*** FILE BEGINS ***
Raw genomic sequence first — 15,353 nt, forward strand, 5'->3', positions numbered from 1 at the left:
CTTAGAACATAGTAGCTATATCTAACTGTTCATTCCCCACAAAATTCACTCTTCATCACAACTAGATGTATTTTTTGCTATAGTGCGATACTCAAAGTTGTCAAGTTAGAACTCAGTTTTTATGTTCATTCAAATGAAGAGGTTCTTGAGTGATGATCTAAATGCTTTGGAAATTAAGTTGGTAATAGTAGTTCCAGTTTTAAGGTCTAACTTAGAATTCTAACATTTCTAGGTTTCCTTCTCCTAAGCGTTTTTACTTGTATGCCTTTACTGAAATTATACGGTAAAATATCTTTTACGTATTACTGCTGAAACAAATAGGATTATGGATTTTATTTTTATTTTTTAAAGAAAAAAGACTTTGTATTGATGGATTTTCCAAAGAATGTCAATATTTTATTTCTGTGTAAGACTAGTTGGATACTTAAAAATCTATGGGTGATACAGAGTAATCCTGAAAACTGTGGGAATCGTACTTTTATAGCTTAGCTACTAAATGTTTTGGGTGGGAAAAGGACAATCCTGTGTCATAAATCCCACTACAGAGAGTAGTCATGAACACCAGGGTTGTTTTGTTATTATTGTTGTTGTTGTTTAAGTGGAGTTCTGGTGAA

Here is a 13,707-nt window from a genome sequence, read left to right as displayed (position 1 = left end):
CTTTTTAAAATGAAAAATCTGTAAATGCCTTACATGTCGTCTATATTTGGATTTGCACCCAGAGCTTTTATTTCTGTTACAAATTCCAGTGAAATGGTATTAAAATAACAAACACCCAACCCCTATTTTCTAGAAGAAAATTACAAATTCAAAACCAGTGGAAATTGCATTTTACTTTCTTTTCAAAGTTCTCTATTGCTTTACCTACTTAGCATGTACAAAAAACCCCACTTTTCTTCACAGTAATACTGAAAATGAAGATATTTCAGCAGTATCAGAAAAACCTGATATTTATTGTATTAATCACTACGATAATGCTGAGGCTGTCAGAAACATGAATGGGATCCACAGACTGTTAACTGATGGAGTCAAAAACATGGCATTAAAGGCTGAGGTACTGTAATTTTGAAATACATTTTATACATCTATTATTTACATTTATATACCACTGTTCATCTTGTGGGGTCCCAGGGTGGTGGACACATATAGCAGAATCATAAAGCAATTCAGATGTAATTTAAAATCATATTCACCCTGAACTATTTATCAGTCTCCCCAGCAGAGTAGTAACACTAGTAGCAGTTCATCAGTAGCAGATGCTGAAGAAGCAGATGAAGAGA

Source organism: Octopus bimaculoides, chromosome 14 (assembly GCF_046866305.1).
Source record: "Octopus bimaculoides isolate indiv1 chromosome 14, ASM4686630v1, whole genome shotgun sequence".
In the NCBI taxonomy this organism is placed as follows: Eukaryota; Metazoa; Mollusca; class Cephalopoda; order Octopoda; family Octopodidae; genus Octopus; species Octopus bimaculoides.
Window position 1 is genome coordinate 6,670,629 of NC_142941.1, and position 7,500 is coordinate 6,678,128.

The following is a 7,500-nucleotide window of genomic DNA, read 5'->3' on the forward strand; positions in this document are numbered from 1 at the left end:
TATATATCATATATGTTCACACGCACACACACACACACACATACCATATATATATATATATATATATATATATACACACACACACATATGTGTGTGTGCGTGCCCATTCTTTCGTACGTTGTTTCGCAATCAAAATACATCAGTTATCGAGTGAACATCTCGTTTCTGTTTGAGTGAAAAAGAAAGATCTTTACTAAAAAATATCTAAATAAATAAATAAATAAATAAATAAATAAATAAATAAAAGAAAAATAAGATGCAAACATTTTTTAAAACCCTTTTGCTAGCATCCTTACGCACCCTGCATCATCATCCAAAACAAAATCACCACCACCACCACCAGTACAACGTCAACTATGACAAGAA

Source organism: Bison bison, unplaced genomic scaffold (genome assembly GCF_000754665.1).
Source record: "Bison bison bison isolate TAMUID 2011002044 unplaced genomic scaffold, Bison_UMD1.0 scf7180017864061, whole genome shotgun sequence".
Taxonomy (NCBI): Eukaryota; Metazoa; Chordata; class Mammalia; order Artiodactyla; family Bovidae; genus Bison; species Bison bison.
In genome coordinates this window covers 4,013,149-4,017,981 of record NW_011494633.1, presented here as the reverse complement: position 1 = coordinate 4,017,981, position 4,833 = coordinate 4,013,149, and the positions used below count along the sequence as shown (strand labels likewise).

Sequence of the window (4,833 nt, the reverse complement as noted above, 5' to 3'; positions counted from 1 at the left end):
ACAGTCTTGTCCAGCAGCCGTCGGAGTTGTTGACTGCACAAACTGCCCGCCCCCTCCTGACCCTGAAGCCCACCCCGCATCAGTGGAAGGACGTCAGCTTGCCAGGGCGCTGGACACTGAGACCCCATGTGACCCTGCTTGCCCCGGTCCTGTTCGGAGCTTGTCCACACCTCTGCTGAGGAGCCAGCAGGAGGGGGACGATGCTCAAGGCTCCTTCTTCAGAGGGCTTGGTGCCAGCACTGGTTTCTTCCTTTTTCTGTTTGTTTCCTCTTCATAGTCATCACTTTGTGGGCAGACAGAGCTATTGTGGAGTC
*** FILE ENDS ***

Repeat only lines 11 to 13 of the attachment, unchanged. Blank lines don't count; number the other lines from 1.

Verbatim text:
Source organism: Bison bison, unplaced genomic scaffold (genome assembly GCF_000754665.1).
Source record: "Bison bison bison isolate TAMUID 2011002044 unplaced genomic scaffold, Bison_UMD1.0 scf7180017864061, whole genome shotgun sequence".
Taxonomy (NCBI): Eukaryota; Metazoa; Chordata; class Mammalia; order Artiodactyla; family Bovidae; genus Bison; species Bison bison.